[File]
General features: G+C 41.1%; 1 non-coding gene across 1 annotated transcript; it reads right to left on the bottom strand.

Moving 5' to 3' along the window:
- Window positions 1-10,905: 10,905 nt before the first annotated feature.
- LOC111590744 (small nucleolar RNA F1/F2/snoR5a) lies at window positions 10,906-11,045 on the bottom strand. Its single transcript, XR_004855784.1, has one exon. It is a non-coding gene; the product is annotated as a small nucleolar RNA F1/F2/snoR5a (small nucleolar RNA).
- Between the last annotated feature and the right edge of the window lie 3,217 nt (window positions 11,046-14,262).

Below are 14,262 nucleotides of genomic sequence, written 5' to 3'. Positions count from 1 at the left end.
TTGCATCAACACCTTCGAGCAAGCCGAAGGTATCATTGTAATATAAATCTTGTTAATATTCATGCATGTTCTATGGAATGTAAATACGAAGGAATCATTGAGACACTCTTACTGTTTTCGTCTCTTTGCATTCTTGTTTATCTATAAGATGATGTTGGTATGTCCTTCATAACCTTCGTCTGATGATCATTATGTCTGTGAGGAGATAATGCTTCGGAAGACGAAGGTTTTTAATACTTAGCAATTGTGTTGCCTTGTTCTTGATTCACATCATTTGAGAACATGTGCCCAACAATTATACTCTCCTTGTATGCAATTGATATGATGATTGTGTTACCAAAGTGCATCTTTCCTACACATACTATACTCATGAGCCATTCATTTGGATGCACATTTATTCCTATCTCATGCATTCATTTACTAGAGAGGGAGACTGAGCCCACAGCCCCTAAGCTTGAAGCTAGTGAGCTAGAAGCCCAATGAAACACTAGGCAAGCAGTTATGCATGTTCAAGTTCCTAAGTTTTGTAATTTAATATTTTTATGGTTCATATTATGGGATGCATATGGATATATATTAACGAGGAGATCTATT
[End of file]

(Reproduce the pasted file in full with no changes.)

General features: G+C 41.1%; 1 non-coding gene across 1 annotated transcript; it reads right to left on the bottom strand.

Moving 5' to 3' along the window:
- Window positions 1-10,905: 10,905 nt before the first annotated feature.
- LOC111590744 (small nucleolar RNA F1/F2/snoR5a) lies at window positions 10,906-11,045 on the bottom strand. Its single transcript, XR_004855784.1, has one exon. It is a non-coding gene; the product is annotated as a small nucleolar RNA F1/F2/snoR5a (small nucleolar RNA).
- Between the last annotated feature and the right edge of the window lie 3,217 nt (window positions 11,046-14,262).

Below are 14,262 nucleotides of genomic sequence, written 5' to 3'. Positions count from 1 at the left end.
TTGCATCAACACCTTCGAGCAAGCCGAAGGTATCATTGTAATATAAATCTTGTTAATATTCATGCATGTTCTATGGAATGTAAATACGAAGGAATCATTGAGACACTCTTACTGTTTTCGTCTCTTTGCATTCTTGTTTATCTATAAGATGATGTTGGTATGTCCTTCATAACCTTCGTCTGATGATCATTATGTCTGTGAGGAGATAATGCTTCGGAAGACGAAGGTTTTTAATACTTAGCAATTGTGTTGCCTTGTTCTTGATTCACATCATTTGAGAACATGTGCCCAACAATTATACTCTCCTTGTATGCAATTGATATGATGATTGTGTTACCAAAGTGCATCTTTCCTACACATACTATACTCATGAGCCATTCATTTGGATGCACATTTATTCCTATCTCATGCATTCATTTACTAGAGAGGGAGACTGAGCCCACAGCCCCTAAGCTTGAAGCTAGTGAGCTAGAAGCCCAATGAAACACTAGGCAAGCAGTTATGCATGTTCAAGTTCCTAAGTTTTGTAATTTAATATTTTTATGGTTCATATTATGGGATGCATATGGATATATATTAACGAGGAGATCTATT